September 8th, 2013
Atheist biologist PZ Myers recently shared his thoughts on how an atheist is to live the good life. He constructed his opinions as counterpoints to many Christian disciplines and virtues. In the end, the happy atheist is the one who is free from religion, whose ethics are framed around societal responsibilities. Sure, helping and loving one another is good but Myers lacks a purpose or end goal for the good life.
Aristotle and Thomas Aquinas are the leading thinkers when it comes to answering the question, “What is the good life?” Both Aristotle and Thomas agreed that the good life is fulfilling one’s purpose in life but Thomas was the one who grounded the good life in divine love and purpose.
One of the common misconceptions of Christianity is that the goal of human life is happiness. The chief end of man is to love and know God—fulfilling God’s purposes for each individual. Man’s end is not happiness in this world, but the knowledge of God, which will ultimately bring humanity to it’s intended purpose and end.
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April 28th, 2013
Aristotle’s ethic was eudaimonistic, which was later developed by Thomas Aquinas. Evil is the negation of good and requires no ontological grounding and it is the case that everyone always acts according to what they believe is good. Thomas’ meta-ethic was that being and goodness are the same in reference but differ only in sense. He follows Aristotle in making the connection between goodness and desirability. “The formula of the good consists in this, that something is desirable, and so the Philosopher [Aristotle] says that the good is what all desire.” Although all things desire goodness, not all things capable of pursuing goodness and pleasure with understanding understand what really is good; it is possible for creatures with intellect and will to desire an apparent good as a real one. Thomas states that something is desirable in two ways, either because it is good or because it appears good. Of these, the first is what is good, for an apparent good does not move by itself but insofar as it has some appearance of good; but the good moves by itself. Desirability and pleasure is an essential aspect of goodness. The perfection of anything is goodness and perfection is attained in actuality, “As regards nature the good of anything is its actuality and perfection.”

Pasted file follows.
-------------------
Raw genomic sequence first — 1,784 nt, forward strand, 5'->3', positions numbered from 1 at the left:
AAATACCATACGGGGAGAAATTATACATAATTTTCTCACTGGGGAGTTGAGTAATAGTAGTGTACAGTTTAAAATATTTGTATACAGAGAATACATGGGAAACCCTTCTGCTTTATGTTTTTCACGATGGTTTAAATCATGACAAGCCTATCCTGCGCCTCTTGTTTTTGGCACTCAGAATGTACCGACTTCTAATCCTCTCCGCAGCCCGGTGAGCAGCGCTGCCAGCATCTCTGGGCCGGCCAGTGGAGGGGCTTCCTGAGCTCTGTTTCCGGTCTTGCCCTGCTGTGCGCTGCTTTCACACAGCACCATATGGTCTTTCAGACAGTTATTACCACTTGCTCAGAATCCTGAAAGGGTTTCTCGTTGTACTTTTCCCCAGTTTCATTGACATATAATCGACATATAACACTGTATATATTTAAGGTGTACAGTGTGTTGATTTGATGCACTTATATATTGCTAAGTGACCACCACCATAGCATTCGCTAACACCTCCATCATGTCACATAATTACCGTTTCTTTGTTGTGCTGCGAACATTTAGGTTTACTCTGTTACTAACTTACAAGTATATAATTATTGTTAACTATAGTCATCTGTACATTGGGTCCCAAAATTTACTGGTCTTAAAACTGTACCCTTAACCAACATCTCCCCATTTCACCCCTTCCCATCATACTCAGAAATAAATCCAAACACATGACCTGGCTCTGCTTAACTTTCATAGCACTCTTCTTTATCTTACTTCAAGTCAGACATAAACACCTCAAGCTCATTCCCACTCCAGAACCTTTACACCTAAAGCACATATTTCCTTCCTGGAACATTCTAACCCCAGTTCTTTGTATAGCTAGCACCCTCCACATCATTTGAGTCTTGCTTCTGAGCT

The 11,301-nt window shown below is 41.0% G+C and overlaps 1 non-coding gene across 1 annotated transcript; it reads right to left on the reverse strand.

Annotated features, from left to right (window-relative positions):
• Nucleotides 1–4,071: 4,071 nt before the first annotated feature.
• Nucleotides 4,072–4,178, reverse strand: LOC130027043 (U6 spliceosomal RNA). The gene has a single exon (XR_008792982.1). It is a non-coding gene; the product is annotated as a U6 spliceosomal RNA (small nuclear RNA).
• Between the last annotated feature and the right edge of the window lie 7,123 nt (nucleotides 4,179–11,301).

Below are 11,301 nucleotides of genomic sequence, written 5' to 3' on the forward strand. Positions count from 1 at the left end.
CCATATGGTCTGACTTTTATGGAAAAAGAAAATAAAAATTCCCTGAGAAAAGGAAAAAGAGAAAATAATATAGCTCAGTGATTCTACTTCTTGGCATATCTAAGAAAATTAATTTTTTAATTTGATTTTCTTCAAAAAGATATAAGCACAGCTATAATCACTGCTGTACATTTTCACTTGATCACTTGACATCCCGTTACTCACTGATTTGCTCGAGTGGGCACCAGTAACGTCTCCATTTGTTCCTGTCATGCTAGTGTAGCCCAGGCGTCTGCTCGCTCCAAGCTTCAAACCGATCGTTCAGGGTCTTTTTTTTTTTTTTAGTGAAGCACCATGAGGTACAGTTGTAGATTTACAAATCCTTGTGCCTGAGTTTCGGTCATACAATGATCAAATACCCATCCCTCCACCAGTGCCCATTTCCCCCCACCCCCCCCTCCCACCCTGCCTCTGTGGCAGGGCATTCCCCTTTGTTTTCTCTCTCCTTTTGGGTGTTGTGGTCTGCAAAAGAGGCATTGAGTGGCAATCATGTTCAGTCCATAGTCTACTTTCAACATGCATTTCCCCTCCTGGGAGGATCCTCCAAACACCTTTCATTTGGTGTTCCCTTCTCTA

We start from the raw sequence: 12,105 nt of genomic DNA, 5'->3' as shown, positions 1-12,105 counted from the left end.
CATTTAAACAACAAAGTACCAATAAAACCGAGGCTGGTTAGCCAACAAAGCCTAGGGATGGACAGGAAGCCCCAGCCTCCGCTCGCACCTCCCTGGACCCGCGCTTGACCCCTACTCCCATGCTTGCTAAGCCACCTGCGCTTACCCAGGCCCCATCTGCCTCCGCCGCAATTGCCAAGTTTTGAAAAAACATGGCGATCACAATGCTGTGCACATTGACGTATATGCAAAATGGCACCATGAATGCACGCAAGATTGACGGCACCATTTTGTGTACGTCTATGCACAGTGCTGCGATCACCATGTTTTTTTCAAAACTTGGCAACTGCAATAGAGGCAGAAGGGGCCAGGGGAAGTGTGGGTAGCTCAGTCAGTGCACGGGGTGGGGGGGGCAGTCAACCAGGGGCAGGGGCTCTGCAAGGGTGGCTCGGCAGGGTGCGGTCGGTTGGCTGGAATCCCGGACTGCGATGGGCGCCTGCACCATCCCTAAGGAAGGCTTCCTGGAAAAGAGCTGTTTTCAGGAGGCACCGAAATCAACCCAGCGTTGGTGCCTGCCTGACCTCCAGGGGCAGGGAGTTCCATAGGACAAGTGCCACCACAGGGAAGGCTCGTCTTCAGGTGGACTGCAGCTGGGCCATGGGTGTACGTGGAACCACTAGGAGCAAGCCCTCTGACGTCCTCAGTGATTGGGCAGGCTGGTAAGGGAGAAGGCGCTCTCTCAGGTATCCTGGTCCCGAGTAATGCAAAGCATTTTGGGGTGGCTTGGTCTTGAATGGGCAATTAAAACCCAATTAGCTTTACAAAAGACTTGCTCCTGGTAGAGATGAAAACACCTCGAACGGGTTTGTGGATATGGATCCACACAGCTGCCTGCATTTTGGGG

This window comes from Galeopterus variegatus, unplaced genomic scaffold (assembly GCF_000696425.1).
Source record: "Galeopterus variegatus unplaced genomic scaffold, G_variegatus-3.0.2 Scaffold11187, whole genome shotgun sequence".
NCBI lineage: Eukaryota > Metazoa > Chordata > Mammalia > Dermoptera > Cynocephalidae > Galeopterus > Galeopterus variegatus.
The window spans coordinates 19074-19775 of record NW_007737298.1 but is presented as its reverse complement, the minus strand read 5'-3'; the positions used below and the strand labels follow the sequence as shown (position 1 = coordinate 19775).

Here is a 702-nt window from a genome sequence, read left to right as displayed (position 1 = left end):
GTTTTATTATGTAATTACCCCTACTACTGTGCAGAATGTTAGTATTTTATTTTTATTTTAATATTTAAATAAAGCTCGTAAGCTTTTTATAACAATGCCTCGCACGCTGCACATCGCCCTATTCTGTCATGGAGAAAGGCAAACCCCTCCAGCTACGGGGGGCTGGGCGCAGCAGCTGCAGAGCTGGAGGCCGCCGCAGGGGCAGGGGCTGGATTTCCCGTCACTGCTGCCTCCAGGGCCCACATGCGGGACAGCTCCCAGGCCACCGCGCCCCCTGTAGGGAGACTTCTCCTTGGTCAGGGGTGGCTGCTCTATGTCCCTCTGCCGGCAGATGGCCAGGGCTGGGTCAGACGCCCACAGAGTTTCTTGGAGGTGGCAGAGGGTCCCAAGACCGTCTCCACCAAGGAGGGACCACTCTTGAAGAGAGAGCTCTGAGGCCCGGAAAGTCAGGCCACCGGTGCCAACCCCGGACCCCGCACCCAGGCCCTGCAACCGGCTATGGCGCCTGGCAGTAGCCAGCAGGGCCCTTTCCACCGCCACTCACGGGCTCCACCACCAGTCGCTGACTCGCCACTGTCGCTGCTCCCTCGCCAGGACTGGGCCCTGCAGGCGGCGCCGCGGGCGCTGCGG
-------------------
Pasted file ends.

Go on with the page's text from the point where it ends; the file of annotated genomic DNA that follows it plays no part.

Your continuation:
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April 5th, 2013
The following argument is an abductive Thomistic cosmological argument from contingency, which I presented at my recent Ratio Christi debate.
- There are contingent constituents to the universe.
- Given the contingent constituents of the universe, the existence of the universe (U) is very, very unlikely under the hypothesis that these constituents are themselves uncaused or self-caused (~Cu): that is, P(U|~Cu & k) ≪ 1.
- Given the contingent constituents of the universe, the existence of the universe is not unlikely under the hypothesis of a first uncaused cause (Cu): that is, ~P(U|Cu & k) ≪ 1.
- Therefore, U strongly supports Cu over ~Cu.
The constituents of the universe include galaxies, planets, stars, cars, humans, leptons, bosons, and other particles. For the constituents of the universe to be uncaused that would mean it is metaphysically necessary. For something to be metaphysically necessary that means that it could not have failed to exist—it exists in every possible world.
For something to be self-caused it must be simultaneously antecedent to itself to produce itself as its own effect. But this contradictory. This would be akin to the ultimate bootstrapping trick.
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